Back in the saddle this morning after a few weeks (yikes!) of riding the trainer or missing group rides.
Perfect weather: overcast, but not raining, 71 degrees.
Perfect company: Emily.
Perfect route: mostly bike lanes on Southern.
I really enjoyed myself! I feel incredibly strong on a bike. It’s nothing for me to get up to 20mph going up a steep hill. I’m a confident climber.
I suck at doing downhill. And making turns. Because I’m scared.
Uphill and headwinds (when the wind is working against you) are good for me because I am strong when I’m in control. Downhill is terrifying because it feels like chaos. I focus on all kinds of things on the road I wouldn’t normally. I flinch at an approaching car from a side street. A stick on the ground makes me tense.
And then things like this happen to make it worse: We are headed west on Southern, a side street comes up on our right. A car headed east on Southern decides to turn left onto that street, and straight into me. Fortunately , I just had a tune up so my brakes were in top form and I was able to stop quickly instead of clipping the front bumper. Emily thought fast as well and didn’t plow into the back of me. The car stopped within inches of us (Emily, am I exaggerating?). I really did almost get hit by this idiot.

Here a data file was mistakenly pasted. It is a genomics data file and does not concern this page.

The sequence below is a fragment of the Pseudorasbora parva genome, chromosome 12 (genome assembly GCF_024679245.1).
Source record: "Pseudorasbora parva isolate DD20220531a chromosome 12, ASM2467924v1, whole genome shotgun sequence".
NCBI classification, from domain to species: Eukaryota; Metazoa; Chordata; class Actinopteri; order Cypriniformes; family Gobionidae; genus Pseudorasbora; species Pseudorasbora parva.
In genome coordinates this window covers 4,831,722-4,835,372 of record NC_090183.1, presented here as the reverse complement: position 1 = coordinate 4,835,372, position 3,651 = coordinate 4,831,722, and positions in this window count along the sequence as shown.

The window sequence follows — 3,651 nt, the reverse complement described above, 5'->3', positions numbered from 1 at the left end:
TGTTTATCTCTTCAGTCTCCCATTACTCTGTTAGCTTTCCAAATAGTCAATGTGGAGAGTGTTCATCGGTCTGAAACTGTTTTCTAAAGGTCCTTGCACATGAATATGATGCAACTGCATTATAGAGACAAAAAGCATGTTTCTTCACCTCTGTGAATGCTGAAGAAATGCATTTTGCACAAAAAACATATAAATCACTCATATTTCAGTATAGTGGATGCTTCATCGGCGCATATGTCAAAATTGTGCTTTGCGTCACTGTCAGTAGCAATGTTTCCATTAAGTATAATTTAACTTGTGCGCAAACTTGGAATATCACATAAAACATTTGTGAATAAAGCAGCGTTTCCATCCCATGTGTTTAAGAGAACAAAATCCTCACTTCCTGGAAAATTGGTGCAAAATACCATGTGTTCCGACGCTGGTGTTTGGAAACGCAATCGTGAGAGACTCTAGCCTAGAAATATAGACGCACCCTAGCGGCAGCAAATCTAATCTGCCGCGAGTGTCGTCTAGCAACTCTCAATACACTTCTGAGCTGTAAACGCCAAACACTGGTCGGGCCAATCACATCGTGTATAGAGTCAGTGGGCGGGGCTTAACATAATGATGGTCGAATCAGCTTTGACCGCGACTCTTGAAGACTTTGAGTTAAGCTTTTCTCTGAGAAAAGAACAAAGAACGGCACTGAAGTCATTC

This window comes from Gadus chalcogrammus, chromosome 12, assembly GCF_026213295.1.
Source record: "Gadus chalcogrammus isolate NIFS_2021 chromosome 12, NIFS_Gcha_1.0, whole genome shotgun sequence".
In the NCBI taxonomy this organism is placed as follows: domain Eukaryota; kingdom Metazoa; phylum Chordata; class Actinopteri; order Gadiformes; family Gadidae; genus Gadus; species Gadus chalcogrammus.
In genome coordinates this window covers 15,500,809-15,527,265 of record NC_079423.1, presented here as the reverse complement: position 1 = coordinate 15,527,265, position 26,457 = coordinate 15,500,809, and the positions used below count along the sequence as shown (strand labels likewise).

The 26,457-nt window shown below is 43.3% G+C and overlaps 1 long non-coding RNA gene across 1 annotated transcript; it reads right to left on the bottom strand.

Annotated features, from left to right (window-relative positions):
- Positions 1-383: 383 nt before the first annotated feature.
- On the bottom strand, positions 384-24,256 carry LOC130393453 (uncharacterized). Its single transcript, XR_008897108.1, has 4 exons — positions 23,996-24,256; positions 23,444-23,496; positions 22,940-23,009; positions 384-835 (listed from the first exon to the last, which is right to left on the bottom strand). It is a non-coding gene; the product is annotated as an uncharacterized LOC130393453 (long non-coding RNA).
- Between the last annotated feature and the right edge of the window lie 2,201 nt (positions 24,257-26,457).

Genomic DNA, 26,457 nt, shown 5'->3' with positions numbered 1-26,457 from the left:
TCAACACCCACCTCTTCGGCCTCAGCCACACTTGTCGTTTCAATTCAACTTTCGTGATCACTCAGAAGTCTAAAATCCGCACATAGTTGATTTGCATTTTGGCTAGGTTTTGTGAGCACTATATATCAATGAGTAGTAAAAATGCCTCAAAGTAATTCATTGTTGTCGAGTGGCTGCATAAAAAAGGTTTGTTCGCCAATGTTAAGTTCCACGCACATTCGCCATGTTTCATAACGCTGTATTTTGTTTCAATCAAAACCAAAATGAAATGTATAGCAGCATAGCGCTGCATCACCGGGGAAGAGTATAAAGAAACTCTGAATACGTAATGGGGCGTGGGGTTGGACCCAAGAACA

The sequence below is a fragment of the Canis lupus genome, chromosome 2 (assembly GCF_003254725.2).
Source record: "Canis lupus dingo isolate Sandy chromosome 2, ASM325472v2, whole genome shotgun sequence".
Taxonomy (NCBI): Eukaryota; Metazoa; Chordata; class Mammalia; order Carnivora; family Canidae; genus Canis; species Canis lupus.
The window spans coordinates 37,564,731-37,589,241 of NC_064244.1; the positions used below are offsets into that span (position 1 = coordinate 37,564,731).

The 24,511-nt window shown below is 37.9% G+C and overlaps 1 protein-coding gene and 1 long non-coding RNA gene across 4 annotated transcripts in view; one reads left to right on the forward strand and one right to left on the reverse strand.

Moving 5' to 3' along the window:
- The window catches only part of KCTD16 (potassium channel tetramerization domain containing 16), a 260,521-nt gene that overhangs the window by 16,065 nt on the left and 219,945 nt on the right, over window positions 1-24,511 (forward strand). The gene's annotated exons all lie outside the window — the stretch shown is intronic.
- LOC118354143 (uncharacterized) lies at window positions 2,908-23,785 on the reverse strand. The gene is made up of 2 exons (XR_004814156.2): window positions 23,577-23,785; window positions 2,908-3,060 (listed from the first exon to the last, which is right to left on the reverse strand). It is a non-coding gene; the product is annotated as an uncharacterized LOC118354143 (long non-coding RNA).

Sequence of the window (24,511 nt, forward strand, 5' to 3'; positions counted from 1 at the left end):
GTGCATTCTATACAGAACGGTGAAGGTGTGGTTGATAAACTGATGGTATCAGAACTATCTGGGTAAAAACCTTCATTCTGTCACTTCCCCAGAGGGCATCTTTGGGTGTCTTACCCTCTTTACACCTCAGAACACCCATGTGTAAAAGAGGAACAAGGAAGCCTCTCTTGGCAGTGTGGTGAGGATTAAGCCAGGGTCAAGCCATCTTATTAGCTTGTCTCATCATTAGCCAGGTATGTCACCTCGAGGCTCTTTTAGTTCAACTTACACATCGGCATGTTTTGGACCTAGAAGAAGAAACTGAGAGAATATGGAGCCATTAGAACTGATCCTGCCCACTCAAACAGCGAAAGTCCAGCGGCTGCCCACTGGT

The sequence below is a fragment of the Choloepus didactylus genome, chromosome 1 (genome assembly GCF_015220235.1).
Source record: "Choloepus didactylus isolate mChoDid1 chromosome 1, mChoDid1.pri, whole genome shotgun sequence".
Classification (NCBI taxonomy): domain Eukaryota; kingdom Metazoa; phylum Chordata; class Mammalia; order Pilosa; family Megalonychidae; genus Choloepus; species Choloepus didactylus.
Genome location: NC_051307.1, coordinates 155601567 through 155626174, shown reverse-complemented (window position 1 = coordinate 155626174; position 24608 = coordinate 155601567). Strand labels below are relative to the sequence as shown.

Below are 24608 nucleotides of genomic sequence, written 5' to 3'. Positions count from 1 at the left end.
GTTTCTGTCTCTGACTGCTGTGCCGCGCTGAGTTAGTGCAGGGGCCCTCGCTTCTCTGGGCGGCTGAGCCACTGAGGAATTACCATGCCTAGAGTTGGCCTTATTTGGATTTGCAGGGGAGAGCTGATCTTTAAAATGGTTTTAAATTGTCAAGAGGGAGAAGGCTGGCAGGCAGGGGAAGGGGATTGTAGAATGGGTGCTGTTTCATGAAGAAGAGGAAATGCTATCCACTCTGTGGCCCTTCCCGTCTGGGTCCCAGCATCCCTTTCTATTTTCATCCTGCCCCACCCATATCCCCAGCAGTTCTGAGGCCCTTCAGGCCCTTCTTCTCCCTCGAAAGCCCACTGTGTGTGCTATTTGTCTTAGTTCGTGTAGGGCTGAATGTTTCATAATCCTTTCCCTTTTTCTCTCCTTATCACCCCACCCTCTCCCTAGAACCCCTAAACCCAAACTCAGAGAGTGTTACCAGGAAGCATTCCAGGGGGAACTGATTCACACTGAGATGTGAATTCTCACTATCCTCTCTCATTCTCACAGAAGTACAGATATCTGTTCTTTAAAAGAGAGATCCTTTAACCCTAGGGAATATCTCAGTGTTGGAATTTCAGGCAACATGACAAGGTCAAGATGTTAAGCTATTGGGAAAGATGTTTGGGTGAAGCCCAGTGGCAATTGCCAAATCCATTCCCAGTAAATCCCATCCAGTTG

My whole family has been cycling for a long time. My dad was in a terrible accident in 2007 where exactly the same thing happened to him, only he was going a lot faster and got hit. Or rather, his bike stopped and he flew into the car. And spent four days in the med. That was the worst, but really just one of countless accidents that my dad, brother, and boyfriend have been in.
I’ve never been in a truly bad cycling accident, but I’ve been in a few bad enough to shake me up. And from these experiences comes a weed-like fear, growing fast and deeply rooted. This all started with varsity soccer.
I’d played non-competitive, church league sports for a couple years and had a chance to play competitive soccer for my high school in the 10th grade. We were a rag tag team and there was no great try-out or vetting process to be a member. Regardless, I was there! Training like an athlete! And then I broke my leg. In practice. Have I talked about this in a past post? If I haven’t, or even if I have, it will surely come up again. This was a seminal event in my active life.
Out of the season, in a cast for two months. I couldn’t wait to get back to it! Except that I never could. While my leg muscles had atrophied in a full leg cast, the fear weed grew wild in my mind. Every time I tried to play soccer after that I had a PTSD-like experience. Where once I had been fearless, falling and wrecking myself and bouncing back against girls twice my size, I became tearful and reactionary.
I believe this has in some way laid a pattern both for my athletic endeavors and my anxiety levels throughout life.
I began riding a bike regularly, often commuting, in 2008. I all but stopped in 2010 after one literal wreck and a bunch of emotional wreckage rendered me that sniveling 15 year old who couldn’t face a soccer field once again.
I don’t want to be that person anymore. But I still see her in my downhill and turn speeds. What to do?
No shrewd answer has come to me just yet. For now I am practicing. Practicing going fast on the downhills, preparing to give up just a little control.